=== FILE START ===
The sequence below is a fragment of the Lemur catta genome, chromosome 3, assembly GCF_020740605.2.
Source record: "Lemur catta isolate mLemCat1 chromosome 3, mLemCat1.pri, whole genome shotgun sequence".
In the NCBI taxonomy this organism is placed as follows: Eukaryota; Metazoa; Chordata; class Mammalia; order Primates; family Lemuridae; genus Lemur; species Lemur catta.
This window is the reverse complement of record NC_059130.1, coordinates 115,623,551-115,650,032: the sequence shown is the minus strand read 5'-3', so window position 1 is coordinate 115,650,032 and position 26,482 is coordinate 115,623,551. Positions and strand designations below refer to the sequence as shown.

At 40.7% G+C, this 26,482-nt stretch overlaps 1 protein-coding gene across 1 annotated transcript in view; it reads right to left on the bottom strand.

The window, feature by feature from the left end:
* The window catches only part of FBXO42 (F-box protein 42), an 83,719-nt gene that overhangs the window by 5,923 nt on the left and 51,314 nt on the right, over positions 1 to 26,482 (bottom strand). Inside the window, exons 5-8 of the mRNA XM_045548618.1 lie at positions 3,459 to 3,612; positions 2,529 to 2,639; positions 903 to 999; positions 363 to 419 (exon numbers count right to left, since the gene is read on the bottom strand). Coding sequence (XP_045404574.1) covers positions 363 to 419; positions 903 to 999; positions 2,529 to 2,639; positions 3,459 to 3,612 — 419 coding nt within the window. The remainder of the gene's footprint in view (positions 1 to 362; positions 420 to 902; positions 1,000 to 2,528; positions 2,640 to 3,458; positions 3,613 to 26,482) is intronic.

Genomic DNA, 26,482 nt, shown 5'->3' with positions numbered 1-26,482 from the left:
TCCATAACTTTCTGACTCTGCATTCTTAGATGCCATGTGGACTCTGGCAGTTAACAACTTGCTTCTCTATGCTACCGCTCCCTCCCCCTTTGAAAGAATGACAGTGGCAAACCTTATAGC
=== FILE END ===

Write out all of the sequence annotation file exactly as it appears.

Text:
The sequence below is a fragment of the Lemur catta genome, chromosome 3, assembly GCF_020740605.2.
Source record: "Lemur catta isolate mLemCat1 chromosome 3, mLemCat1.pri, whole genome shotgun sequence".
In the NCBI taxonomy this organism is placed as follows: Eukaryota; Metazoa; Chordata; class Mammalia; order Primates; family Lemuridae; genus Lemur; species Lemur catta.
This window is the reverse complement of record NC_059130.1, coordinates 115,623,551-115,650,032: the sequence shown is the minus strand read 5'-3', so window position 1 is coordinate 115,650,032 and position 26,482 is coordinate 115,623,551. Positions and strand designations below refer to the sequence as shown.

At 40.7% G+C, this 26,482-nt stretch overlaps 1 protein-coding gene across 1 annotated transcript in view; it reads right to left on the bottom strand.

The window, feature by feature from the left end:
* The window catches only part of FBXO42 (F-box protein 42), an 83,719-nt gene that overhangs the window by 5,923 nt on the left and 51,314 nt on the right, over positions 1 to 26,482 (bottom strand). Inside the window, exons 5-8 of the mRNA XM_045548618.1 lie at positions 3,459 to 3,612; positions 2,529 to 2,639; positions 903 to 999; positions 363 to 419 (exon numbers count right to left, since the gene is read on the bottom strand). Coding sequence (XP_045404574.1) covers positions 363 to 419; positions 903 to 999; positions 2,529 to 2,639; positions 3,459 to 3,612 — 419 coding nt within the window. The remainder of the gene's footprint in view (positions 1 to 362; positions 420 to 902; positions 1,000 to 2,528; positions 2,640 to 3,458; positions 3,613 to 26,482) is intronic.

Genomic DNA, 26,482 nt, shown 5'->3' with positions numbered 1-26,482 from the left:
TCCATAACTTTCTGACTCTGCATTCTTAGATGCCATGTGGACTCTGGCAGTTAACAACTTGCTTCTCTATGCTACCGCTCCCTCCCCCTTTGAAAGAATGACAGTGGCAAACCTTATAGC